Steph Post is the author of the novels Lightwood and A Tree Born Crooked. She is a recipient of the Patricia Cornwell Scholarship for creative writing from Davidson College and the Vereen Bell writing award. Her fiction has appeared in the anthology Stephen King’s Contemporary Classics and many other literary outlets. She has been nominated for a Pushcart Prize and was a finalist for The Big Moose Prize. She lives in St. Petersburg, Florida.
To read an excerpt from Post’s story Lightwood and an exercise on creating villains, click here.
In this interview, Post discusses how story cannot be separated from point of view, the moral center of her crime novel, and its villain based on a Pentecostal preacher Post knew as a child.
This is a crime novel, and one of the genres that closely associated with crime is the detective novel, which tends to have a single point of view that follows the detective. This novel, however, is told from many points of view, and I wonder how you found that structure. When did you know that the novel wouldn’t have a character that provided the central gravity of the story?
Lightwood was a novel comprised of many points of view from the very beginning. I write straight through, from first word to last on a first draft and so I switched points of view as a I wrote. When I write, I imagine the novel cinematically as if it were a film or a television show and the multiple point of view structure comes naturally. For me anyway, point of view is everything in story. A scene written from Judah’s point of view is going to be very different from one written in Ramey’s, even if they are in the same room, trying to accomplish the same objective. Point of view gives you insight into a character’s thought process, but also provides a lens for which to view the different characters. Sister Tulah is a different character when viewed from Brother Felton’s eyes as opposed to Jack O’ Lantern’s. I think not having one central character who anchors the point of view in Lightwood is a risk, but I believe the style fleshes the story out in a necessary way.
Almost everyone in this novel is breaking the law. The characters who push back against the criminals (like Felton) are doing so out of an immediate concern for particular people and not some moral code. As the writer of this world, where do you look to find the moral or ethical center that holds it together?
I think the moral center comes in the form of the personal responsibility each character feels and how they act on that sense of responsibility. Most of the characters are thrown into situations that immediately force them to make complicated and, yes, usually unlawful decisions. Some of the characters, like Sister Tulah and Sherwood Cannon, are acting out of deliberate malice and this makes them the obvious villains. Others, like Judah and Ramey, are making choices which come with various degrees of consequence. They are guided by an ethical code that extends to their families and those they care about, even if this hurts outsiders to some degree. And I’ve always felt that Ramey is the moral compass of the novel. While she may not always be following the law, she does have her head more on her shoulders than anyone else.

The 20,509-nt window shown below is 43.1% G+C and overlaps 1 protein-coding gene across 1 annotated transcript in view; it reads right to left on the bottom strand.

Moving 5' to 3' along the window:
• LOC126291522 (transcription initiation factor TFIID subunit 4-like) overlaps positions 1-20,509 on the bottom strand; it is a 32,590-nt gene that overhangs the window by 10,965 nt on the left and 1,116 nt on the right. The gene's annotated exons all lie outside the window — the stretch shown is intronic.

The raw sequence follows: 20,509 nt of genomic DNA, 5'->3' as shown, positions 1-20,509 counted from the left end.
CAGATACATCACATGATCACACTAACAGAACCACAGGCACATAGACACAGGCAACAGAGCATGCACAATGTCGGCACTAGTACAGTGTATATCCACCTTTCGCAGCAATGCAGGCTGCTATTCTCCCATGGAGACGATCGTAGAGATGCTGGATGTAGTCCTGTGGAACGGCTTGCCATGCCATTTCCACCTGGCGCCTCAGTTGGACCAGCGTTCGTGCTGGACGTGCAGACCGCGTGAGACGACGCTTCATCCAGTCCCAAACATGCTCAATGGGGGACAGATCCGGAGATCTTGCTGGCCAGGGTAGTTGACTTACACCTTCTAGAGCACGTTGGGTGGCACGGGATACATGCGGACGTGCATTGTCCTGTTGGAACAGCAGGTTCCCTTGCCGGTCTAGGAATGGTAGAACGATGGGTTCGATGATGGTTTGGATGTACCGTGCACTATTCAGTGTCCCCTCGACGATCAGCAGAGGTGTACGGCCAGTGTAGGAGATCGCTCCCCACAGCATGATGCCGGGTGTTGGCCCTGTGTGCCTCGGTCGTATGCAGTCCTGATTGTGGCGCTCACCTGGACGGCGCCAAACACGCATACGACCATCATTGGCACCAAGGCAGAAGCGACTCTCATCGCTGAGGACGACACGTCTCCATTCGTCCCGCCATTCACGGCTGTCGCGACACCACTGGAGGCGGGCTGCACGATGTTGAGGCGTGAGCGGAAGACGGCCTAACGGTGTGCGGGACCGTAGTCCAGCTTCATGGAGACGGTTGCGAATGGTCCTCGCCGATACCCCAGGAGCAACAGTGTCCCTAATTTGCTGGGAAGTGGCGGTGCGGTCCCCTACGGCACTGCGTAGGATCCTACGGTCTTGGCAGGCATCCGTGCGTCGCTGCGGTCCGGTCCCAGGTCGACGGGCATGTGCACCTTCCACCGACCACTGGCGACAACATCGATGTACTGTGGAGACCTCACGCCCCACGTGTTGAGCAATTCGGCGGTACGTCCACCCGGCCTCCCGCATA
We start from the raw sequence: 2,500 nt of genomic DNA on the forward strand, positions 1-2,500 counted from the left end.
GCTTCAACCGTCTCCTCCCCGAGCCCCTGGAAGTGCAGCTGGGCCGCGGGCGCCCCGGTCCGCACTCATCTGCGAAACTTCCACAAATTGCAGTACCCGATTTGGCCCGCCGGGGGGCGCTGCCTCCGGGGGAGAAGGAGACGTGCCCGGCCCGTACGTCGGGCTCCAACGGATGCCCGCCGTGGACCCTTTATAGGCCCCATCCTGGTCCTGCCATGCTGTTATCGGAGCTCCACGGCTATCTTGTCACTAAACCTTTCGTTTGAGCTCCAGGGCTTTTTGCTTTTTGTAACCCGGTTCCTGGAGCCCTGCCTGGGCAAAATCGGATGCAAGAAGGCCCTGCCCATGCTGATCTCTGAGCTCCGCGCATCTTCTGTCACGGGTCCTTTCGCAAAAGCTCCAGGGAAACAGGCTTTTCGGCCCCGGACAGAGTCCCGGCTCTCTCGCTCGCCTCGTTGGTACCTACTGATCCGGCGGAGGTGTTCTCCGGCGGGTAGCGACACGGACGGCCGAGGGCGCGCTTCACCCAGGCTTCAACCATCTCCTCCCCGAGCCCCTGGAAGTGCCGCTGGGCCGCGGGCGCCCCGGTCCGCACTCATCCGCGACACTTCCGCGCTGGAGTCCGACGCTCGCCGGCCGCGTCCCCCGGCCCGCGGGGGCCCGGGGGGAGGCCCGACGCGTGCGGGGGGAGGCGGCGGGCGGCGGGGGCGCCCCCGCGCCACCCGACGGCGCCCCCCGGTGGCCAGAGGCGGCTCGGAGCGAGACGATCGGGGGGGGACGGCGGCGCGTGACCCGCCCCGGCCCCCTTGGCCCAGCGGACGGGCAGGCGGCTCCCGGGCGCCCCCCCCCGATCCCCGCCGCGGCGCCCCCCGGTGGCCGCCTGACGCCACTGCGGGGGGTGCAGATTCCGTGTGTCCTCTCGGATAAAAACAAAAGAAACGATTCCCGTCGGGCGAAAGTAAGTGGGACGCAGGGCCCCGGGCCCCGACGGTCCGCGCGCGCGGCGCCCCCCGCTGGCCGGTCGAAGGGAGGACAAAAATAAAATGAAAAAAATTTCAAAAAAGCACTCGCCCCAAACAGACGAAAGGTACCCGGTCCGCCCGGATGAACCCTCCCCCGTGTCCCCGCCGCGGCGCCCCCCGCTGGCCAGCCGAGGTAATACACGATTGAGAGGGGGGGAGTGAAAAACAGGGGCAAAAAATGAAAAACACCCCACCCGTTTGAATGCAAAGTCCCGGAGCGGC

You’ve written a great villain—Sister Tulah—a con artist and preacher, and what I found so interesting about her is that her sermons are clearly designed to manipulate her followers, but she also seems to believe them in a way, and we get long descriptions of them. What inspired this character?
Sister Tulah is loosely based off of a real Pentecostal preacher I knew growing up. While I was not raised Pentecostal, my mother was and so I was aware of and fascinated by Pentacostalism. Most followers of charismatic religions believe in their faith to a degree that may be hard for outsiders to fathom. Sister Tulah, while obviously evil and clearly manipulative, believes in the force behind her religion. She is hypocritical, yes, but she also believes very much in the power she holds and that it comes as a divine right to her. Sister Tulah is so much fun to write because of her extremes and in the sequel—due out next year—I really explore where she comes from and what makes her tick.
In Chapter 10, you change up your chapter structure and begin with a series of paragraphs that tells us what different characters see when they wake. Was this opening created out of a particular narrative need at that point in the novel? What inspired you to change the structure like that?
The opening of chapter 10 serves to give the reader a moment to breathe—Lightwood is a very fast novel—and also to take stock of where all of the characters are, both physical and mentally. I like the idea of all of the characters waking up on the same day, perhaps even at the same moment, but with very different experiences ahead of them. The characters of Lightwood are so tangled up in one another and I wanted to take a pause to see them all individually. Chapter 10 marks an important turning point in the plot that changes the outcome of the story for all the characters as well, and I wanted to make it clear, especially for Judah Cannon, that his life would no longer be the same after.